“Count the drawer for me?” “Goddamned couple,” Ernest said, coming around to the register without unpeeling his eyes from the bathrooms. “They’ve gotta be screwing in there.”
Lydia crossed the store’s gritty floors and headed up the wide, tiered staircase that reached through the building like a fattened spine. Ernest had gone through earlier and turned off most of the overhead lights upstairs, so she felt as if she were climbing into an attic.
“Joey?” The second floor was quiet, shelf upon shelf of books standing still. She continued to the third.
“Joey?” Joey was the youngest of the BookFrogs, and by far Lydia’s favorite. This wouldn’t be the first time that she or one of her bookselling comrades had done a final sweep at closing and found Joey knocking books off the shelves, searching for a title that may or may not have actually existed. His glossy hair would be draped over his eyes, and he’d be wearing black jeans and a black knit sweater with the collar just low enough to see the top of his tattooed chest. The wooden floors around his feet would be spread with books about subjects as far-reaching as his thoughts: Sasquatch sightings and the Federal Reserve, Masonic rites and chaos theory. He was a shattered young man, Lydia often thought, haunted but harmless—a dust bunny blowing through the corners of the store. She liked having him around.
“Joey?” The third floor was dim and peaceful. Lydia stepped into a familiar warren of tall wooden shelves and followed their angles and branches into different alcoves and sections, each holding a chair or a couch, a table or a bench: Psychology, Self-Help, Religion, Travel, History. Something squeaked. “Last call, Joey.” When she stepped into the Western History alcove, she could feel her eyes trying to shut out what she was seeing: Joey, hovering in the air, swinging like a pendulum. A long ratcheted strap was threaded over a ceiling beam and looped around his neck. Lydia’s body sprung with terror, but instead of running away she was suddenly running toward him, toward Joey, and hugging his lanky legs and trying to hoist him up. She heard someone’s scream curdle through the store and realized it was her own.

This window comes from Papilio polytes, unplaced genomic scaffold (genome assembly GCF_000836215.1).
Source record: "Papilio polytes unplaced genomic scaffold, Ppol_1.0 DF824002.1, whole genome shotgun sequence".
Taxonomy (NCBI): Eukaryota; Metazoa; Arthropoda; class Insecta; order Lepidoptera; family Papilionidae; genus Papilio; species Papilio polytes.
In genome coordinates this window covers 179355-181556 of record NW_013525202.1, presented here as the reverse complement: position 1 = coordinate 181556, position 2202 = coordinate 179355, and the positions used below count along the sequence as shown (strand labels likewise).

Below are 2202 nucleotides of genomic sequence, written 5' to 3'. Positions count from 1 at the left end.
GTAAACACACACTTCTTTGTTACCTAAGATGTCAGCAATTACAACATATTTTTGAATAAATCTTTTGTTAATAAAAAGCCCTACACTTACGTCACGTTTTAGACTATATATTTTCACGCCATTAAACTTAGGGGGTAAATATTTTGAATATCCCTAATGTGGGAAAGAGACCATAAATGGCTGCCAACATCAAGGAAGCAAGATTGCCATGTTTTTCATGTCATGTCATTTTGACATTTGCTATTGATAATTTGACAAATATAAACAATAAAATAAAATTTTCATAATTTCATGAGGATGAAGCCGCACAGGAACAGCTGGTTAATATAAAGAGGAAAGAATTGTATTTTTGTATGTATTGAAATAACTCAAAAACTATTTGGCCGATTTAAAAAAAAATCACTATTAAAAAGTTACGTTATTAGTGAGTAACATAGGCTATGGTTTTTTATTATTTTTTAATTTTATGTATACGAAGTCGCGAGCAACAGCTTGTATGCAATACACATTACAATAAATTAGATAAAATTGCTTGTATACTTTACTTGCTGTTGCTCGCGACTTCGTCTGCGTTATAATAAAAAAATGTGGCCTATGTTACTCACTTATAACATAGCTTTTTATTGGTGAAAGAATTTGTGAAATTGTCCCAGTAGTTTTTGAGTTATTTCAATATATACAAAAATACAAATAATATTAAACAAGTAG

Lydia’s cheek pressed into Joey’s thigh and his jeans were warm with urine. A lump in his pocket smelled of chocolate and she assumed it was a knot of melted Kisses, swiped from the bowl on the coffee shop counter. His hands were clenched into quiet fists and she could see the masking-tape bandages on three or four of his fingertips, but she wouldn’t look up again at the popped purple sockets of his eyes, nor the foamy saliva rolling down his chin, nor the blue swelling of his lips.
She could see the cemetery of books that had flapped to the floor as Joey had climbed the shelves, and the others he’d shoved aside to create footholds as he threaded the strap through the ceiling, and still others that had dropped as he’d tried to kick his feet back to stop himself from dying. By now she’d locked her hands together on the far side of his thighs and was trying to lift him up, but her sneakers kept slipping on the wooden floor, and each time she slipped the ratcheted strap cinched tighter around his neck. She must have stopped screaming because a ringing silence suddenly swallowed everything when she saw, a few inches from her face, poking up from Joey’s front pocket, a folded photograph of her.
Lydia. As a child.
Buy: “Midnight at the Bright Ideas Bookstore” at BookBar.
Interview: Get to know author Matthew Sullivan.
Produced in collaboration with the Colorado Book Awards, a program of Colorado Humanities & Center for the Book. Learn more at coloradohumanities.org.